Set made up of interdependent elements which, as a whole, presents its own particular identity and behaviors
Introduction to the notion
Source: Enterprise Transformation Manifesto; paragraph 2.2a.
We will not discuss this operative notion here. We refer you back to the rich literature on this subject.
Let us quote Jean-Louis LEMOIGNE to whom we owe conclusive advances, notably in his “Théorie du Système général” (General System Theory) (1977). Rather than giving a definition of the term “system” below, he gives a summary of the notions that are linked to it and that characterize the systemic approach:
“Something identifiable which, in some other thing (its environment), for something (like a project or a purpose), does something (in the way it functions when in operation), through something in the stable form of its structure, which transforms itself over time (through change).”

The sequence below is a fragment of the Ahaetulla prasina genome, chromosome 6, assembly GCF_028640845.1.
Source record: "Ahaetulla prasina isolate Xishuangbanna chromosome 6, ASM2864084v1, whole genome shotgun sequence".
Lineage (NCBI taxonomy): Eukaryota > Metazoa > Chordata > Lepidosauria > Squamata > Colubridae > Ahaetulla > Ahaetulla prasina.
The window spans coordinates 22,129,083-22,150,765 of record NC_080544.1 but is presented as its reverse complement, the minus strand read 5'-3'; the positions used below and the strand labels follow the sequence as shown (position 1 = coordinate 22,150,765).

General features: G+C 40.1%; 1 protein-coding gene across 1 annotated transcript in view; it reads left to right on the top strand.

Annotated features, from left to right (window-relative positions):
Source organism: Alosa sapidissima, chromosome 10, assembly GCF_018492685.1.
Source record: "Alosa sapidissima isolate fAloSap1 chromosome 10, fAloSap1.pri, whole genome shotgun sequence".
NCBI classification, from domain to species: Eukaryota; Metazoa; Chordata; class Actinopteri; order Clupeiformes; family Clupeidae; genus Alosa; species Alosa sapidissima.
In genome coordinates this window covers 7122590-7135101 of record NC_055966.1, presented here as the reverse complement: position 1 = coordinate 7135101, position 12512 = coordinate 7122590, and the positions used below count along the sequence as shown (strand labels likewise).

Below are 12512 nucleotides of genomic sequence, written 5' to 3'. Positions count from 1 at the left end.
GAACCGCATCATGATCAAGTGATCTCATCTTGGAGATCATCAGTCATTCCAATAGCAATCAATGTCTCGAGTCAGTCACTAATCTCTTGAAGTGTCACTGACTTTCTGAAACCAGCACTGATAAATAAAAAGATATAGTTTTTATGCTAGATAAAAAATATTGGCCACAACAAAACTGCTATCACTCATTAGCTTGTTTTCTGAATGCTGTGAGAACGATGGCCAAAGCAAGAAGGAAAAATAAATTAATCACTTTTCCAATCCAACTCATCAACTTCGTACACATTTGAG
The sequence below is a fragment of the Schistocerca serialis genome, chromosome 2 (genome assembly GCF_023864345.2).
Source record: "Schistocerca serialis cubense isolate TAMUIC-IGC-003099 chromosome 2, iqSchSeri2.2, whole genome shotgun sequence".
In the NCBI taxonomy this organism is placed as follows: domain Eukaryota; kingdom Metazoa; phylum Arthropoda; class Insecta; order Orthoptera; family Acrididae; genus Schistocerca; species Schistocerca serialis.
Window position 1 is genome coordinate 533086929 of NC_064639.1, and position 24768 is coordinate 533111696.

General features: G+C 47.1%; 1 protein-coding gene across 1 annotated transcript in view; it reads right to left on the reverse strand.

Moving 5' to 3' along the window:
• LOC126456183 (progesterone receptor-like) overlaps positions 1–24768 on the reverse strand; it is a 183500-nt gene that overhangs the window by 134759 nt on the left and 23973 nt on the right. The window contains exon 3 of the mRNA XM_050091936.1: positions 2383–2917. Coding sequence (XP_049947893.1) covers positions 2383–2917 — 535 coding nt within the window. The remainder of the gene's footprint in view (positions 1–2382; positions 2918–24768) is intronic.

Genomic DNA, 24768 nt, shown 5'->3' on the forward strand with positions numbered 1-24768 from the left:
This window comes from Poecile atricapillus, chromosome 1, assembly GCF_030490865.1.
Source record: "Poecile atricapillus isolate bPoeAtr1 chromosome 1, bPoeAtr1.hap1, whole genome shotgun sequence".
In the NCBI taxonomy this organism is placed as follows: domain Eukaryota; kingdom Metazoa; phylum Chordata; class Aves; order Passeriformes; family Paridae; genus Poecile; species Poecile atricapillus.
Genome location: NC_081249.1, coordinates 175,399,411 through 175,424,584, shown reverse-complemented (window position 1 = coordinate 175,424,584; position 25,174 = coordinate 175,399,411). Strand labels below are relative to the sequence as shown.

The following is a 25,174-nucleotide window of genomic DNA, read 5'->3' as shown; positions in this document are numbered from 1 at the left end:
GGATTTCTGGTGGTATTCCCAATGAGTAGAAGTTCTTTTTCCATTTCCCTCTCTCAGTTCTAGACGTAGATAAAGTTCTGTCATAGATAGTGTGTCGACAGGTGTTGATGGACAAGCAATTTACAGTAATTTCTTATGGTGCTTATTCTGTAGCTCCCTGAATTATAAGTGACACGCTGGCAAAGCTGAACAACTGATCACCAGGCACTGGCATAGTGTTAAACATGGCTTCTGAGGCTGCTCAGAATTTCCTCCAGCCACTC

It is important to remember the subjective and constructivist value of this notion, well summarized in this other famous quotation by Henri POINCARE: “The system only exists in the human mind.”
This brings us back to the modeler’s situation. For the modeler, the system is not an autonomous “being”, given from outside. It always results from a bias, a decision to cut out a more or less coherent part from the substance of reality that we will exert our understanding on. This conviction must penetrate all modelers, so that they can move the line of what is contingent data towards that which becomes a pertinent construct.
For a brief summary of the main points, totally in keeping with our spirit, see the definition of AFSCET for “System”.
The best sign that how we identify and delimit a system is pertinent lies in the appearance of emerging properties that cannot be attributed to anything other than this system.